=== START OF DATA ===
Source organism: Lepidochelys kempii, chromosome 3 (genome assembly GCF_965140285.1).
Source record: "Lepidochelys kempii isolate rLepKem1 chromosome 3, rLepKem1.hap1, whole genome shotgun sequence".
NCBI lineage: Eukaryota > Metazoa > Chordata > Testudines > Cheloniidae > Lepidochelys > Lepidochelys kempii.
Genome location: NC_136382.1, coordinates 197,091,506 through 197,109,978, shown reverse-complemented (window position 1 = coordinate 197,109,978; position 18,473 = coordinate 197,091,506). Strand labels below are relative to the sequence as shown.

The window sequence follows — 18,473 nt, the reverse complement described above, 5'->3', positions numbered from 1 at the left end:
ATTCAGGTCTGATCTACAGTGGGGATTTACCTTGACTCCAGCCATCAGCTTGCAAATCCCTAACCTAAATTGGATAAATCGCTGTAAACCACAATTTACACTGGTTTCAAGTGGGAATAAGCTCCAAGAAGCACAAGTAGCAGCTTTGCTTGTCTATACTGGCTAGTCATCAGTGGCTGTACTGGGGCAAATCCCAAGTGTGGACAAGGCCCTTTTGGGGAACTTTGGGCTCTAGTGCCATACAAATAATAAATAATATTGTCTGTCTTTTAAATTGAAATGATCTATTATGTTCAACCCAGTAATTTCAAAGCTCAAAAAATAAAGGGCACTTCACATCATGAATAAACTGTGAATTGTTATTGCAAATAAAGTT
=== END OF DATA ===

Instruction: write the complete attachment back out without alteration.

Source organism: Lepidochelys kempii, chromosome 3 (genome assembly GCF_965140285.1).
Source record: "Lepidochelys kempii isolate rLepKem1 chromosome 3, rLepKem1.hap1, whole genome shotgun sequence".
NCBI lineage: Eukaryota > Metazoa > Chordata > Testudines > Cheloniidae > Lepidochelys > Lepidochelys kempii.
Genome location: NC_136382.1, coordinates 197,091,506 through 197,109,978, shown reverse-complemented (window position 1 = coordinate 197,109,978; position 18,473 = coordinate 197,091,506). Strand labels below are relative to the sequence as shown.

The window sequence follows — 18,473 nt, the reverse complement described above, 5'->3', positions numbered from 1 at the left end:
ATTCAGGTCTGATCTACAGTGGGGATTTACCTTGACTCCAGCCATCAGCTTGCAAATCCCTAACCTAAATTGGATAAATCGCTGTAAACCACAATTTACACTGGTTTCAAGTGGGAATAAGCTCCAAGAAGCACAAGTAGCAGCTTTGCTTGTCTATACTGGCTAGTCATCAGTGGCTGTACTGGGGCAAATCCCAAGTGTGGACAAGGCCCTTTTGGGGAACTTTGGGCTCTAGTGCCATACAAATAATAAATAATATTGTCTGTCTTTTAAATTGAAATGATCTATTATGTTCAACCCAGTAATTTCAAAGCTCAAAAAATAAAGGGCACTTCACATCATGAATAAACTGTGAATTGTTATTGCAAATAAAGTT